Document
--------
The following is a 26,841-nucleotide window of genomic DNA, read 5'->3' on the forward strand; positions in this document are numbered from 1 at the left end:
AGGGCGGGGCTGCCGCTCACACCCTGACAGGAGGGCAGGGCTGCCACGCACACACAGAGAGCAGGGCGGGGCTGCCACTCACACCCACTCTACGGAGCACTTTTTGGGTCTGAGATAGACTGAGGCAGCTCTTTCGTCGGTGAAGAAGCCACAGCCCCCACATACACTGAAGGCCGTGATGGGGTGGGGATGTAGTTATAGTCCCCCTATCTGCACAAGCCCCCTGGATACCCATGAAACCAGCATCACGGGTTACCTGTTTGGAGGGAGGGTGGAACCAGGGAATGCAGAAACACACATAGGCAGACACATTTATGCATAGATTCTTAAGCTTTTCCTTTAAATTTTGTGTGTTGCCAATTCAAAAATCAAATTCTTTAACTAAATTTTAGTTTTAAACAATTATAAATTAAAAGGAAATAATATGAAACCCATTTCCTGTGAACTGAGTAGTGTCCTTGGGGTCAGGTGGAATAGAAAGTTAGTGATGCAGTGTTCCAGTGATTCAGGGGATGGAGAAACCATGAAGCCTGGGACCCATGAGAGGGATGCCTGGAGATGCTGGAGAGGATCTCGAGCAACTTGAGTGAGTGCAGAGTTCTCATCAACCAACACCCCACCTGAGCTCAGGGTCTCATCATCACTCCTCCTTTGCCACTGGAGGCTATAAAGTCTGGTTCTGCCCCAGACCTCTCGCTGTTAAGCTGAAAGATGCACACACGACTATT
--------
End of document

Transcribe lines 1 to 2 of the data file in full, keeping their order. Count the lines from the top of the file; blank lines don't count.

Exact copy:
The following is a 26,841-nucleotide window of genomic DNA, read 5'->3' on the forward strand; positions in this document are numbered from 1 at the left end:
AGGGCGGGGCTGCCGCTCACACCCTGACAGGAGGGCAGGGCTGCCACGCACACACAGAGAGCAGGGCGGGGCTGCCACTCACACCCACTCTACGGAGCACTTTTTGGGTCTGAGATAGACTGAGGCAGCTCTTTCGTCGGTGAAGAAGCCACAGCCCCCACATACACTGAAGGCCGTGATGGGGTGGGGATGTAGTTATAGTCCCCCTATCTGCACAAGCCCCCTGGATACCCATGAAACCAGCATCACGGGTTACCTGTTTGGAGGGAGGGTGGAACCAGGGAATGCAGAAACACACATAGGCAGACACATTTATGCATAGATTCTTAAGCTTTTCCTTTAAATTTTGTGTGTTGCCAATTCAAAAATCAAATTCTTTAACTAAATTTTAGTTTTAAACAATTATAAATTAAAAGGAAATAATATGAAACCCATTTCCTGTGAACTGAGTAGTGTCCTTGGGGTCAGGTGGAATAGAAAGTTAGTGATGCAGTGTTCCAGTGATTCAGGGGATGGAGAAACCATGAAGCCTGGGACCCATGAGAGGGATGCCTGGAGATGCTGGAGAGGATCTCGAGCAACTTGAGTGAGTGCAGAGTTCTCATCAACCAACACCCCACCTGAGCTCAGGGTCTCATCATCACTCCTCCTTTGCCACTGGAGGCTATAAAGTCTGGTTCTGCCCCAGACCTCTCGCTGTTAAGCTGAAAGATGCACACACGACTATT